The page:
Most of the teams will huddle together and pray before the start of the race. This prayer must have worked for this team, as nobody was hurt during this race and they ended up winning the race in a dramatic fashion.

Now...for the photos of the race.

I started out by turn 1 so that I could get some photos of the race start. This turn also has a steep bank, making for better motion blur shots of the cars.


Since I was at the race to get photos of the #1 car, you can bet that I prioritized this car over all the others on the track. If you follow my work, you know that I am not a big fan of "freezing" race cars on the track, when shooting them from the side. Using a fast shutter speed on race cars does not do the sport justice. So I used the Tiffen polarizing filter to cut the amount of light coming into my camera and went for a slow shutter speed for these photos. I set the camera to ISO 100 with an aperture of f/16. This gave me a shutter speed of 1/30th of a second. The trick is to pan at the EXACT same speed of the car (using my hips) while firing off shots.


The slow shutter speed not only blurs the background, but it also shows the spinning of the tires.


Although it is more difficult to track multiple objects while panning, I actually prefer this photo since it has more cars in the frame.


This photo was taken with a shutter speed of 1/60th of a second. You might be wondering why this has as much blur, if not more, than the photo taken at 1/30th. The reason is quite simple. Jamie was driving much faster when I took this photo, and I was panning the camera at a faster rate.


One of the advantages of motion panning, is that you can isolate your subject. If you look at this photo, you will notice that the cars in the center of the frame (where I was focusing and tracking) are the only cars in focus while the others are at different levels of blur.


After shooting at different positions of turn 1 for half an hour, I walked back towards the grandstands. I wanted to use the crowd as a different background for the motion blur.


I really like the way that the yellow Menards car "popped" out of the background in this image.


While I was standing on pit row, Kurt Busch came in for some fuel and a tire change. I quickly changed the camera setting from f/16 to f/4 to get a shutter speed of 1/1250 sec and freeze the action. Although, if I had photographed more pit changes, it would have been fun to try motion panning on some of the crew members. Maybe next time!


My next stop was the outside of turn 3. I wanted to get into this shooting position to get a head-on shot of the cars. Not long after getting to this position, there was a caution and the cars had to follow the chase car. I was happy to get a photo of the #1 car amongst all the other cars in a tight formation.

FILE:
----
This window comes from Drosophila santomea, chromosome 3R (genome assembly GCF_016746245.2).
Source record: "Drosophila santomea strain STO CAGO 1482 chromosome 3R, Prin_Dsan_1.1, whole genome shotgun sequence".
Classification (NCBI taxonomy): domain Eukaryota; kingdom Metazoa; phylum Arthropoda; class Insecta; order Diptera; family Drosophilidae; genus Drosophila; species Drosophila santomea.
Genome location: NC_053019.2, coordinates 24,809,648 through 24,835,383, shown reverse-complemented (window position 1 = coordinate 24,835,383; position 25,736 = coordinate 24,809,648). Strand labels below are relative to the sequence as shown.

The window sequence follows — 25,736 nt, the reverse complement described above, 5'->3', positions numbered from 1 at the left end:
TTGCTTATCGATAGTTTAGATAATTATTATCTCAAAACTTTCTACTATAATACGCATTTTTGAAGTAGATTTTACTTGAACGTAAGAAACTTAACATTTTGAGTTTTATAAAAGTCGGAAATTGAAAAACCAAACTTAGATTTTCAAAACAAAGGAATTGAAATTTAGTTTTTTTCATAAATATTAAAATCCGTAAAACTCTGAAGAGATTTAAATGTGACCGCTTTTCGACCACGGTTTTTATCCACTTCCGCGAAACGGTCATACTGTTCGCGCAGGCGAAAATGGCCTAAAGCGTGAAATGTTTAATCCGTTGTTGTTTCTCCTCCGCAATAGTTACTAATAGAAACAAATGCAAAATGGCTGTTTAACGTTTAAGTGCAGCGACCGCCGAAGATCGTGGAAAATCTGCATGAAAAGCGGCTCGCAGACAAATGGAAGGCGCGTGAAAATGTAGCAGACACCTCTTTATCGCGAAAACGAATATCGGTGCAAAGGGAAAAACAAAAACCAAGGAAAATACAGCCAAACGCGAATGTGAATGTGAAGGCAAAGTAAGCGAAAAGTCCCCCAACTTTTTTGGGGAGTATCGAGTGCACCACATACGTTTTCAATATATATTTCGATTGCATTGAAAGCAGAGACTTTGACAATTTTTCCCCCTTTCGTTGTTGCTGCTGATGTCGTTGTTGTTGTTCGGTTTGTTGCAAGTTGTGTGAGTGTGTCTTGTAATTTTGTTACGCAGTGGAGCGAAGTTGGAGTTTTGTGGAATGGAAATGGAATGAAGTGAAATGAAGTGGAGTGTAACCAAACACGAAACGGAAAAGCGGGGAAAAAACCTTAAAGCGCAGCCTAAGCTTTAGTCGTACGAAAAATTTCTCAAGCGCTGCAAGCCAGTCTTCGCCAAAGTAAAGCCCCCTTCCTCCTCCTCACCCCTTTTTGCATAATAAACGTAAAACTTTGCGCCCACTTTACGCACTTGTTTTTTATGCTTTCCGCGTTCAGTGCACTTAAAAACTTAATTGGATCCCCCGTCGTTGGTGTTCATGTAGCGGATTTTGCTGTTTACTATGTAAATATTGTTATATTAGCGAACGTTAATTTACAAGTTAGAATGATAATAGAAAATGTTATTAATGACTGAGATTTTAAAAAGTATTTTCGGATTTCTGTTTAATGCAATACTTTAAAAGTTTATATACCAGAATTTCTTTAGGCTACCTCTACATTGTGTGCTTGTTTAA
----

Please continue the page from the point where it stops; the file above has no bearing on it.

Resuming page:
And then, not long afterwards, they were back to racing. You might notice that I did switch the Canon 1Dx back to a high shutter speed for this shooting position. Since the cars were coming towards me, I figured that motion panning would not work very well here.

But...


I decided to give motion panning a try to see if it was possible to get a good shot from this head-on position. Believe it or not, this photo was taken with the new Canon 100-400mm lens all the way out at 400mm, at 1/30th sec (handheld). And you know what? I kinda like the results!


As I was leaving the race, I saw this large sign by the exit. I was so flattered that they would build this huge sign for me. I thought to myself "Really - it was just nice to be here. You didn't have to do that for me!" And then I realized that this was for the "other Jeff" at the track. :)

Special thanks to Gnassi Race Team and NASCAR for the credentials.
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If you are interested in purchasing any camera equipment, please click here to go to B&H Photo, as I get a referral from them if you enter this way. I would really appreciate that.
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And also, remember that you and your friends can enter your email address at the top right of this blog to get an email any time I write a new blog post or send my monthly newsletter.


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Friday, July 31, 2015

How to photograph waterfalls - my tips to help you get great photos!

I am currently in Pennsylvania, and was out scouting locations today for a private class I am teaching here. Two of the locations that I hiked into were waterfalls.

When I got back to my hotel room and downloaded the images, I started to make notes of how to properly photograph waterfalls. I took a break and went downstairs to get some dinner, and while at the table (where they do not allow any electronics - so no distractions) I thought that the information should be shared with all of you, not just the people coming tomorrow.

So...here you go. A blog post explaining the best techniques for photographing waterfalls.


Gear

First, lets talk about the equipment that you need. Beside having a camera and lens, you really should have a good tripod and a polarizing filter. The tripod holds the camera perfectly still so that you can shoot at slow shutter speeds (which we will talk about in a moment). The polarizing filter lets you cut the glare off the tops of the still water and the wet rocks surrounding the waterfall. The filter also blocks some of the light, which is helpful. I relied on my Canon 1Dx, 24-105mm lens, Gitzo travel tripod and the Tiffen Circular Polarizing filter for all of today's photos.

Optimal weather